Tax Guru-Ker$tetter Letter
Monday, January 28, 2002
This time of year, the issue of preparing and receiving 1099s always creates a lot of confusion. I routinely see mistakes made that cause huge problems later; so I am passing on some key issues to keep everything straight.
Purpose of 1099s
In the USA, we have an income tax system based on self-assessment. It is not, as some tax protestors claim, a voluntary tax system. This means that each person is expected to report his/her income & expenses on a tax return that they or their hired professional prepare. Because not everyone reports fully the amount of income they have received, our rulers in Washington devised an informant system using W-2 and 1099 information reports. The one thing that IRS computers are very efficient at is matching up these forms with the amounts of income reported on the 1040s. If someone has failed to properly self-assess, by either not filing a tax return at all or by omitting an item of income, IRS will do the assessing of taxes, penalties and interest. When IRS does this assessment, they will assume that all income was 100% pure profit, with no expenses or deductions. I constantly have to remind people that filing a tax return is a self defense measure, especially when you had more expenses than income.
Contrary to popular belief, the fact that no W-2 or 1099 was submitted to IRS does not make the income tax free. That is a very dangerous argument to use and will hold no water in an IRS audit. Each person is required to report every dollar of income received, whether or not the payors submitted information on that to IRS. The first thing that any IRS auditor asks for is copies of all bank statements. The auditor than assumes every dime of money deposited is taxable income,unless you can prove otherwise. The auditor couldn't care less that any of the deposits weren't reported on 1099s.
Payments to unincorporated individuals of more than $600 total for services during the past calendar year are required to be reported to IRS if you are claiming business deductions for those payments. Payments for products are not required to be reported. When a contractor doesn't break out the costs for labor versus materials, you should err on the high side and report the full amount paid.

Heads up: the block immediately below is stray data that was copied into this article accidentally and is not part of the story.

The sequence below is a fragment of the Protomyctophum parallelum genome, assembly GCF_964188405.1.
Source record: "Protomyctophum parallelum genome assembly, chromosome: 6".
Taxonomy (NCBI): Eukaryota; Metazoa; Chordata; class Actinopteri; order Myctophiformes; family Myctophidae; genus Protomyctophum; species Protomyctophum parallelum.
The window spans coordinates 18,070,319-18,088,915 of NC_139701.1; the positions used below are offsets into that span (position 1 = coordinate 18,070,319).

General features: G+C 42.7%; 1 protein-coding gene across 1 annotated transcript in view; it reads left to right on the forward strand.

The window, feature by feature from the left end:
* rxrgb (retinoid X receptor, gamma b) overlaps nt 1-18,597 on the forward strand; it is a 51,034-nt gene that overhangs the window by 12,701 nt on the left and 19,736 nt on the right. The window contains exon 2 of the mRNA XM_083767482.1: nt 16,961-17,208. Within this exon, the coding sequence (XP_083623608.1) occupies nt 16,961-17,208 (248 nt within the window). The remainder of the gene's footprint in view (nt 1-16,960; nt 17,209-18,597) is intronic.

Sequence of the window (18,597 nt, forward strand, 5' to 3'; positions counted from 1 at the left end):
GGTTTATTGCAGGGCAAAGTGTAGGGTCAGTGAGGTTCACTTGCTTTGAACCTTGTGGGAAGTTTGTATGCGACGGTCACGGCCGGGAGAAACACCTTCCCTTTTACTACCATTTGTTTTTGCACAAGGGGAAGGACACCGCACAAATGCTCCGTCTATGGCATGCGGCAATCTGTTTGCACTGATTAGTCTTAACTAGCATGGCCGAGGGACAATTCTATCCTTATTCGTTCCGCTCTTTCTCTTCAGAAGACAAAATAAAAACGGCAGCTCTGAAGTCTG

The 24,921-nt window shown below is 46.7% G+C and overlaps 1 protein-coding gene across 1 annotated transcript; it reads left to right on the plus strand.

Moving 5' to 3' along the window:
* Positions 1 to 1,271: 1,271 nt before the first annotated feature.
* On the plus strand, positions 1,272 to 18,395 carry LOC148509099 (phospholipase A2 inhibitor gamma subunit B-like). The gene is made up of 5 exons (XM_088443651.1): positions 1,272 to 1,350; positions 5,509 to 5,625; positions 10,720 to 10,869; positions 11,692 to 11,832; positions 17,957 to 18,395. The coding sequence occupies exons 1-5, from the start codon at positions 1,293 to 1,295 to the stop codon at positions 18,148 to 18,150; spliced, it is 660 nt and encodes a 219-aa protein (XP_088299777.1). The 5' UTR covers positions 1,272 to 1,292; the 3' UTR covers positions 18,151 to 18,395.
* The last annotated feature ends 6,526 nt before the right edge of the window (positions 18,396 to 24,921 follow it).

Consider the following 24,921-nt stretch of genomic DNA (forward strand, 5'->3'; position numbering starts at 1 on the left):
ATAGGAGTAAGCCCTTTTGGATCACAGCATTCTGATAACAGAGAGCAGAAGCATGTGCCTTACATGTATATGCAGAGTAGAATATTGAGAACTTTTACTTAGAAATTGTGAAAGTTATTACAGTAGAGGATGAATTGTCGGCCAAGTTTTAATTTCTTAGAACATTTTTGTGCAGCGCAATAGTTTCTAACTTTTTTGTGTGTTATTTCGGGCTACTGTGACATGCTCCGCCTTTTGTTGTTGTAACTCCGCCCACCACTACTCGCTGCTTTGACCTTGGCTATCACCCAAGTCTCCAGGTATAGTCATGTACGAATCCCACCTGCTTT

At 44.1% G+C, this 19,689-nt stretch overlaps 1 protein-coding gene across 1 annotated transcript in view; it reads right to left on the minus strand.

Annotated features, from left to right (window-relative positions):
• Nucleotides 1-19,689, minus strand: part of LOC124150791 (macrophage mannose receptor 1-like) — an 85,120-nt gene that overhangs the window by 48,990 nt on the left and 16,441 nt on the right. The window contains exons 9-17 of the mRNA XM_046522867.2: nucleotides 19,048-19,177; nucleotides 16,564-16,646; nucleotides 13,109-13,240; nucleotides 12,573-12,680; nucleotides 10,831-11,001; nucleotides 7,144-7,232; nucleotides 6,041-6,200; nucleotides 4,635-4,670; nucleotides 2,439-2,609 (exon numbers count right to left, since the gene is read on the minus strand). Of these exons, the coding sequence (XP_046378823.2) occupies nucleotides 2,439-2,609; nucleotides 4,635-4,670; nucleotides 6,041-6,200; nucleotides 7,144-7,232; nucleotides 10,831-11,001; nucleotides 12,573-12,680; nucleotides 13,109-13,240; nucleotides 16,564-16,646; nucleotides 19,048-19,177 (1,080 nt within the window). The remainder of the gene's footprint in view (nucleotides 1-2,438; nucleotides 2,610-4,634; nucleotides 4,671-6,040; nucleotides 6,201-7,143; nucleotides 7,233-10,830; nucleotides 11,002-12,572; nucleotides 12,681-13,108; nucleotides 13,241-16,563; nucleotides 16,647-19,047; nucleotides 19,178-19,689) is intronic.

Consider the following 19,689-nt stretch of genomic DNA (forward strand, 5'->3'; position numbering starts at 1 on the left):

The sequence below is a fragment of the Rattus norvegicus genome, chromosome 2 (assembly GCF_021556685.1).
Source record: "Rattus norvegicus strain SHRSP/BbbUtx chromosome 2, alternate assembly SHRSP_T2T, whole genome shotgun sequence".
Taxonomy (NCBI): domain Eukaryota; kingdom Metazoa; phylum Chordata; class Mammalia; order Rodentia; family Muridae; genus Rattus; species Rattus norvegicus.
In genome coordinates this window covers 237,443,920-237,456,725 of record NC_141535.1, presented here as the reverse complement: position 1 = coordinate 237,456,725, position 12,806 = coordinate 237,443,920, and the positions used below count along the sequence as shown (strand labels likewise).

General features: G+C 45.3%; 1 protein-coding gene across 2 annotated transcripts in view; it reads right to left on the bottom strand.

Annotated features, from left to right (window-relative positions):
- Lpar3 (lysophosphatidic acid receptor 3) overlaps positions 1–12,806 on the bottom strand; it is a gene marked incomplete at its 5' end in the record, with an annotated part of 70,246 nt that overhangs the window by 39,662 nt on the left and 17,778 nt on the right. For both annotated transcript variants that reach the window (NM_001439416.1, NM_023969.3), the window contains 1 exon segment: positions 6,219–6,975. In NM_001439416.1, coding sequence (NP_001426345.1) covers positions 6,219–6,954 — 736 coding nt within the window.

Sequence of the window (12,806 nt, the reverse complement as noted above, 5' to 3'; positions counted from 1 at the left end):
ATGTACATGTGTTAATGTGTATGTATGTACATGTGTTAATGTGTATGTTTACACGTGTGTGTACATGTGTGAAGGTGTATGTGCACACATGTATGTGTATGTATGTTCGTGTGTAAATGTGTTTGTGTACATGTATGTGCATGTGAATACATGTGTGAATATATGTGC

Payments to corporations are not required to be reported to IRS because many corporations have a different tax year than the calendar year on which 1099s are based. There are exceptions for business payments made to corporations for legal and medical services. IRS requires this because their studies have shown that - shocking as it may seem - some incorporated doctors and attorneys don't voluntarily report all of the income they receive and IRS needs the 1099s to assist enforcement.
As most people know, payers are required to give copies of 1099s to the payees by January 31. However, there is no penalty in the law for not meeting this deadline.
There is a small penalty for not meeting the other 1099 deadline, which is to send them in to IRS (and your State if applicable) by February 28.
A big mistake most people make is to send the payees and the IRS their copies of the 1099s all at the same time, in January. This ends up causing very big problems if there is an error, especially when the amounts are overstated. What then happens is that a corrected 1099 is sent to IRS, with the tiny "Corrected" box marked. The problem is that IRS computers almost never see that box. Instead they see two 1099s and expect the payee to report the amounts on both.
To avoid this problem, it has always been my practice to send the payees their copies of the 1099s in January along with a note to let me know if there are any errors by the middle of February. If there are any errors, it is a lot more efficient to correct the original form before sending it in to IRS. If the payees don't discover the errors until after the end of February, when the IRS copies have already been mailed, that is their problem to straighten things out.
Double Check Amounts
A big mistake is to just assume that the amounts on the 1099s are correct. That is just plain foolish. You should always be keeping track of the income you received during the year and you should compare it to the 1099 amounts. It is very common for payments made in January 2002 to be accidentally included in the 2001 total. It is also common for someone else's payments to be included in your total, especially if there are other workers with similar names.
No Excuse For Late 1040
As is well known, I have always been a big fan of filing tax returns well after the normal April 15 due date, for several reasons (including a special one this year). However, none of those reasons includes not receiving a 1099 from a payor. Your records should be good enough to show how much you received and that is the amount you should report on your 1040. Whether or not you ever receive a 1099 is irrelevant. However, if one does finally arrive and it is too high, you should demand that it be corrected. Too low of an amount won't cause any problems because IRS only looks for under-reported income. They are glad when you report higher amounts than are shown on 1099s.
Unlike W-2s, 1099 forms are not required to be attached to 1040s; so that is no justification for delays.